The tribal house smelled strongly of pine. I think the smell was exacerbated by the heavy rain that fell outside and the humid conditions inside. I love the smell of the tribal house! Every corner was packed with people, and and the red, blue, and black regalia worn by many offset the yellow, wood walls. As lunch finished, a group of traditional Tlingit drummers, singers, and dancers from Sitka performed for the audience. Their drum echoed through the house, and the mostly male chorus was very powerful to listen to. The music and the atmosphere caused my skin prickle and my hair to raise on my arms. Each performer was equally impressive to watch. Their colorful, yellow, white, and blue Chilkat robes twirled  with each step and movement. We ended the day with an hour (or more? I lost track of time) of dancing from the community. The joyous songs brought all members of the house to their feet to join in the festivities.

The power of a day like this is hard to convey in writing and in pictures. If I were to think of an analogy that I hope makes you feel how I perceive the Huna Tlingit to feel, imagine going home for Christmas after being gone for 5 years in a foreign land. In your grandparents house, the Christmas tree reminds you of the last time you were there. Many of the sights an smells are familiar and memories of your childhood of opening presents and eating pie Christmas morning obligate you to tell stories to the young people around you of Christmases past. You realize, that although you are home for Christmas, the true joy is in knowing that you are passing on the tradition and stories to the next generation. Perhaps that’s true reason you are home for Christmas. Passing on stories and traditions were a big part of why the Huna Tlingit raised their poles. That ideal of creating a place for their children to return to in the future was the unifying theme of the day.  Although not all of our elders will be here in coming years, the totems at Tribal House will stand the test of time and tell the story of the Huna Tlingit for many generations to come.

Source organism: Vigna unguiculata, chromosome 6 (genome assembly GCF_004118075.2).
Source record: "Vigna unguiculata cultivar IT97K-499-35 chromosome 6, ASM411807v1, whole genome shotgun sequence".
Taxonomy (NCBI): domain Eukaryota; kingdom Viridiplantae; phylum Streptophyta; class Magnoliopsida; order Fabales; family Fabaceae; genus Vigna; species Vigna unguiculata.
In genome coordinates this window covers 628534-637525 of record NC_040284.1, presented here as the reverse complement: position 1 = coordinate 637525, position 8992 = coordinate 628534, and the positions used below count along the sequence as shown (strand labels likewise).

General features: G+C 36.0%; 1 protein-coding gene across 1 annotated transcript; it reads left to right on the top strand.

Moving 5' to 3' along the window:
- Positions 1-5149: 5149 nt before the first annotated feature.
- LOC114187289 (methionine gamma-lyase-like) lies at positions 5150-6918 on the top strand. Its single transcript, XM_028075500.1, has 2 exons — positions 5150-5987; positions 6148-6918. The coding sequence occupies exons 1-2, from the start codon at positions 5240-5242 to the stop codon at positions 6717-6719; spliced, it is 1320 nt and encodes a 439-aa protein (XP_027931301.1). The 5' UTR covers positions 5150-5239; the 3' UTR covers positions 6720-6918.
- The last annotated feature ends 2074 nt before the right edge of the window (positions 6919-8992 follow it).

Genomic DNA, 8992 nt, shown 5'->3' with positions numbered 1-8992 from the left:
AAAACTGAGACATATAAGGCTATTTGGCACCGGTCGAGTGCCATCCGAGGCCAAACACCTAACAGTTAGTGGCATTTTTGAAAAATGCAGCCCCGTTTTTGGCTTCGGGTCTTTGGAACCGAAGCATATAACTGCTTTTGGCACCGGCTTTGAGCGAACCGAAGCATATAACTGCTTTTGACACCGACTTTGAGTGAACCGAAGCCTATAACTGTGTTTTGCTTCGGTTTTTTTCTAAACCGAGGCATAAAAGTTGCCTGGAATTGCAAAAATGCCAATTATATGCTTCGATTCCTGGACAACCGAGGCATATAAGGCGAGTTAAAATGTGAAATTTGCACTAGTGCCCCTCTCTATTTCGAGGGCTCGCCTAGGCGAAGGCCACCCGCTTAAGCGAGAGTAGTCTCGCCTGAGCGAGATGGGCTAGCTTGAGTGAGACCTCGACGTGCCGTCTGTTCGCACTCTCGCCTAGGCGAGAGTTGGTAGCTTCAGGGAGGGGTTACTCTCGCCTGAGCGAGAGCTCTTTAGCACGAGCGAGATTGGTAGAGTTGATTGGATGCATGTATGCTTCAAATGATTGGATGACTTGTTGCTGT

The completed totems stand outside of Xunaa Shuká Hít

The Totems of Kasaan

“If there’s one thing that I want you to come away with from my presentation today, it’s that we do not worship totems”, stated Fred Olsen, Jr. , a native Haida of Kasaan. In front of us, the one of the totems from Chief Son-I-Hat’s Whale House stood proud among towering spruce trees. This house pole was among several totems at the Kasaan Totem Park to be rescued and preserved in this still grove of evergreens. Like the other Haida poles in the park, this one was moved from the village site of “old Kasaan” and moved into the totem park in 1938. The ornate carvings of these original totem poles, represented the status and rich history of each clan house or the story to honor a deceased elder.

A tall totem stands outside of the Kasaan Whalehouse.